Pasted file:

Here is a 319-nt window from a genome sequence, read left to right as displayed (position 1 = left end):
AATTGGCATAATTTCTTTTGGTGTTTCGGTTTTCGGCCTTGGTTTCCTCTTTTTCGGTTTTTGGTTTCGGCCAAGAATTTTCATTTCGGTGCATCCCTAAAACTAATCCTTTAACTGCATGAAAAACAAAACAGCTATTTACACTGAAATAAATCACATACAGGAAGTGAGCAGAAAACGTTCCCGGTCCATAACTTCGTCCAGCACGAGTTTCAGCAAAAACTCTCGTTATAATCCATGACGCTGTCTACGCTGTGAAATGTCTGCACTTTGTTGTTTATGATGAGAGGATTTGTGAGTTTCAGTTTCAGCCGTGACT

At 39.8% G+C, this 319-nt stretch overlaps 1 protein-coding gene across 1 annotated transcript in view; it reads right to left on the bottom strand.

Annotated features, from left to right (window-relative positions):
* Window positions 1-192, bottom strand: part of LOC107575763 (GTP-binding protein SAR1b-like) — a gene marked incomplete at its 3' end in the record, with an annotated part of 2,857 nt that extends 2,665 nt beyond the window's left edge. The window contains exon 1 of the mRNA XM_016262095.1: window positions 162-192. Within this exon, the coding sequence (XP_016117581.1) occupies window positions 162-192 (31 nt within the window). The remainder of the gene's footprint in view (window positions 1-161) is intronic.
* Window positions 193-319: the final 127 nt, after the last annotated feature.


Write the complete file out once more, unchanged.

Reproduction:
Here is a 319-nt window from a genome sequence, read left to right as displayed (position 1 = left end):
AATTGGCATAATTTCTTTTGGTGTTTCGGTTTTCGGCCTTGGTTTCCTCTTTTTCGGTTTTTGGTTTCGGCCAAGAATTTTCATTTCGGTGCATCCCTAAAACTAATCCTTTAACTGCATGAAAAACAAAACAGCTATTTACACTGAAATAAATCACATACAGGAAGTGAGCAGAAAACGTTCCCGGTCCATAACTTCGTCCAGCACGAGTTTCAGCAAAAACTCTCGTTATAATCCATGACGCTGTCTACGCTGTGAAATGTCTGCACTTTGTTGTTTATGATGAGAGGATTTGTGAGTTTCAGTTTCAGCCGTGACT

At 39.8% G+C, this 319-nt stretch overlaps 1 protein-coding gene across 1 annotated transcript in view; it reads right to left on the bottom strand.

Annotated features, from left to right (window-relative positions):
* Window positions 1-192, bottom strand: part of LOC107575763 (GTP-binding protein SAR1b-like) — a gene marked incomplete at its 3' end in the record, with an annotated part of 2,857 nt that extends 2,665 nt beyond the window's left edge. The window contains exon 1 of the mRNA XM_016262095.1: window positions 162-192. Within this exon, the coding sequence (XP_016117581.1) occupies window positions 162-192 (31 nt within the window). The remainder of the gene's footprint in view (window positions 1-161) is intronic.
* Window positions 193-319: the final 127 nt, after the last annotated feature.